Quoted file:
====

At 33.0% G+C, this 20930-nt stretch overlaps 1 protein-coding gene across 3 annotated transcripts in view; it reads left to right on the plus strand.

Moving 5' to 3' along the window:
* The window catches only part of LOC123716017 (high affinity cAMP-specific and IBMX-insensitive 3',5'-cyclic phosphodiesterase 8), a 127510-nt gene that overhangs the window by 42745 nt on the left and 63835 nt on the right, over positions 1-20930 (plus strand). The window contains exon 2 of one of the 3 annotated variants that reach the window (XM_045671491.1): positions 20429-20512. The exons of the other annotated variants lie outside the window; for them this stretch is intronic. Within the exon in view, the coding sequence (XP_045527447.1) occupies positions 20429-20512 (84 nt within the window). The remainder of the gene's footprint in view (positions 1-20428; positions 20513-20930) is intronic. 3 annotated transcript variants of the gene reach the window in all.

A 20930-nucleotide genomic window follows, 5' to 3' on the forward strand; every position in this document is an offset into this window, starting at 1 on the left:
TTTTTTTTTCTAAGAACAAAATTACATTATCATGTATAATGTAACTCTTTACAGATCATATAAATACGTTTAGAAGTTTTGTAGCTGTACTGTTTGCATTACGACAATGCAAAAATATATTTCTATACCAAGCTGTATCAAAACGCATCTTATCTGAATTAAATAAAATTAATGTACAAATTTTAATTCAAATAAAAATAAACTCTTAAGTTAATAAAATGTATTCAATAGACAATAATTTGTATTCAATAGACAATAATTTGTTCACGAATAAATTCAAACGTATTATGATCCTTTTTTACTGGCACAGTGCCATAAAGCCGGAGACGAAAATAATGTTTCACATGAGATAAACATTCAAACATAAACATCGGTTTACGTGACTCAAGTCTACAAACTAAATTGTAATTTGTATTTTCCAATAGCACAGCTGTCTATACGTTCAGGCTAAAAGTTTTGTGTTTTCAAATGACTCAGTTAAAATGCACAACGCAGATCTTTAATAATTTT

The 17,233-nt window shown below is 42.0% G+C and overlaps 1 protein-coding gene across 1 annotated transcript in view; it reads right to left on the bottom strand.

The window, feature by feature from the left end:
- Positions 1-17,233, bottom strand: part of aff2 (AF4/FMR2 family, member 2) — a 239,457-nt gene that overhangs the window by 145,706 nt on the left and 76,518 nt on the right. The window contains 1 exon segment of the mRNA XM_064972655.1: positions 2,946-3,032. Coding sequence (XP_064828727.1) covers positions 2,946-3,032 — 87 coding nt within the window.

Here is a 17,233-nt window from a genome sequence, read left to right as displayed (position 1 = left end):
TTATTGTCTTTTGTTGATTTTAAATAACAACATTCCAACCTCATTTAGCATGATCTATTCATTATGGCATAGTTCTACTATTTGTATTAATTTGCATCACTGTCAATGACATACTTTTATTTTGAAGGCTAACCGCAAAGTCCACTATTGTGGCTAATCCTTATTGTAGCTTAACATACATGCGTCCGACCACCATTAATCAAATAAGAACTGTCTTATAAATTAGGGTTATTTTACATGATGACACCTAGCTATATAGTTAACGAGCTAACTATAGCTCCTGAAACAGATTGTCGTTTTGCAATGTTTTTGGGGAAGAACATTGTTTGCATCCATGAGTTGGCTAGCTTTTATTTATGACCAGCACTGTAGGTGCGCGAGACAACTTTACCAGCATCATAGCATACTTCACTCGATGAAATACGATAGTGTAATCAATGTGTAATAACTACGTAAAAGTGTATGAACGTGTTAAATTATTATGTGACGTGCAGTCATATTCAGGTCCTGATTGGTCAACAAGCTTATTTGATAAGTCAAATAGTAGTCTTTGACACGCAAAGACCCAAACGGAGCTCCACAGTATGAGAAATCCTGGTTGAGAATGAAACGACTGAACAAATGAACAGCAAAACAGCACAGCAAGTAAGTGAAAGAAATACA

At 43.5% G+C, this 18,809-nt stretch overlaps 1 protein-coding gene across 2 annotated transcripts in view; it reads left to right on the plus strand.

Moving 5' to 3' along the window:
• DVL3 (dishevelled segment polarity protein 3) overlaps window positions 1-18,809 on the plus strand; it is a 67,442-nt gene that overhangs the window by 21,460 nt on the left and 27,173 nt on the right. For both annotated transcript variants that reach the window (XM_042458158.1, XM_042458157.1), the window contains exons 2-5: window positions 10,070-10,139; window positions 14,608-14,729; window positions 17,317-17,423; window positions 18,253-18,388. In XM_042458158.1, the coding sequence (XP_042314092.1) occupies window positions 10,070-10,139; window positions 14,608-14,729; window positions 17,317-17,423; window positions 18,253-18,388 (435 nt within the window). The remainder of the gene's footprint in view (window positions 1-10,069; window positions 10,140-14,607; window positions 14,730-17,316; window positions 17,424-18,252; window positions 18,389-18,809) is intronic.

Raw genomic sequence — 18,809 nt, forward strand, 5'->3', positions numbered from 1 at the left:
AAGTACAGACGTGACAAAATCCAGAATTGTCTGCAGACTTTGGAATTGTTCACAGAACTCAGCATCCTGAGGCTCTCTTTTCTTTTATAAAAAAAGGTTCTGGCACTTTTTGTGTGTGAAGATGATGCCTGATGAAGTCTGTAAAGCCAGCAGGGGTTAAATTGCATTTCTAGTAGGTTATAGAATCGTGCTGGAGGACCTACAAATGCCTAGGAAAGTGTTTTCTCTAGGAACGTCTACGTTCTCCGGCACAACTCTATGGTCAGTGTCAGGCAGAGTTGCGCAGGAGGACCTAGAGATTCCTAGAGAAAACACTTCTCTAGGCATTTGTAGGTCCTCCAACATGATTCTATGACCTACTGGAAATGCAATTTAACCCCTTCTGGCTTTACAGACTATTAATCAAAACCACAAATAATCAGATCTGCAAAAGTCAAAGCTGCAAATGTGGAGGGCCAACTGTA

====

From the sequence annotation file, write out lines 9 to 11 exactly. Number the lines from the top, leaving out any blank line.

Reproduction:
Here is a 17,233-nt window from a genome sequence, read left to right as displayed (position 1 = left end):
TTATTGTCTTTTGTTGATTTTAAATAACAACATTCCAACCTCATTTAGCATGATCTATTCATTATGGCATAGTTCTACTATTTGTATTAATTTGCATCACTGTCAATGACATACTTTTATTTTGAAGGCTAACCGCAAAGTCCACTATTGTGGCTAATCCTTATTGTAGCTTAACATACATGCGTCCGACCACCATTAATCAAATAAGAACTGTCTTATAAATTAGGGTTATTTTACATGATGACACCTAGCTATATAGTTAACGAGCTAACTATAGCTCCTGAAACAGATTGTCGTTTTGCAATGTTTTTGGGGAAGAACATTGTTTGCATCCATGAGTTGGCTAGCTTTTATTTATGACCAGCACTGTAGGTGCGCGAGACAACTTTACCAGCATCATAGCATACTTCACTCGATGAAATACGATAGTGTAATCAATGTGTAATAACTACGTAAAAGTGTATGAACGTGTTAAATTATTATGTGACGTGCAGTCATATTCAGGTCCTGATTGGTCAACAAGCTTATTTGATAAGTCAAATAGTAGTCTTTGACACGCAAAGACCCAAACGGAGCTCCACAGTATGAGAAATCCTGGTTGAGAATGAAACGACTGAACAAATGAACAGCAAAACAGCACAGCAAGTAAGTGAAAGAAATACA

At 43.5% G+C, this 18,809-nt stretch overlaps 1 protein-coding gene across 2 annotated transcripts in view; it reads left to right on the plus strand.